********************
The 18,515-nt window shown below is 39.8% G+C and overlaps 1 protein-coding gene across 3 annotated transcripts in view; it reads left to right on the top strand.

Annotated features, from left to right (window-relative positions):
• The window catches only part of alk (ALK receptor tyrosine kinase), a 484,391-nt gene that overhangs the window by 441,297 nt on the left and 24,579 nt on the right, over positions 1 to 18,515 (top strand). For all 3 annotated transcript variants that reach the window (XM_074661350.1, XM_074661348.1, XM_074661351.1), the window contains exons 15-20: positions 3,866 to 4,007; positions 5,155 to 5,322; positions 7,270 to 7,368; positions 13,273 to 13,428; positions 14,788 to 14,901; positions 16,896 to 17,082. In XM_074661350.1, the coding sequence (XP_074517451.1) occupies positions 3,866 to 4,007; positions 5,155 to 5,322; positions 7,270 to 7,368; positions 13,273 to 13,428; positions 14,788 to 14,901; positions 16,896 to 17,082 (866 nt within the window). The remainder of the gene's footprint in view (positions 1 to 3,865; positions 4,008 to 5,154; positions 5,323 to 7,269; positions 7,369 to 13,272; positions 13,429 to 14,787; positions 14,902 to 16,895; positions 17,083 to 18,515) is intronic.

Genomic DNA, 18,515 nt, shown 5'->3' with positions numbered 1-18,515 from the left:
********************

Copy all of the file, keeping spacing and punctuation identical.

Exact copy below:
The 18,515-nt window shown below is 39.8% G+C and overlaps 1 protein-coding gene across 3 annotated transcripts in view; it reads left to right on the top strand.

Annotated features, from left to right (window-relative positions):
• The window catches only part of alk (ALK receptor tyrosine kinase), a 484,391-nt gene that overhangs the window by 441,297 nt on the left and 24,579 nt on the right, over positions 1 to 18,515 (top strand). For all 3 annotated transcript variants that reach the window (XM_074661350.1, XM_074661348.1, XM_074661351.1), the window contains exons 15-20: positions 3,866 to 4,007; positions 5,155 to 5,322; positions 7,270 to 7,368; positions 13,273 to 13,428; positions 14,788 to 14,901; positions 16,896 to 17,082. In XM_074661350.1, the coding sequence (XP_074517451.1) occupies positions 3,866 to 4,007; positions 5,155 to 5,322; positions 7,270 to 7,368; positions 13,273 to 13,428; positions 14,788 to 14,901; positions 16,896 to 17,082 (866 nt within the window). The remainder of the gene's footprint in view (positions 1 to 3,865; positions 4,008 to 5,154; positions 5,323 to 7,269; positions 7,369 to 13,272; positions 13,429 to 14,787; positions 14,902 to 16,895; positions 17,083 to 18,515) is intronic.

Genomic DNA, 18,515 nt, shown 5'->3' with positions numbered 1-18,515 from the left: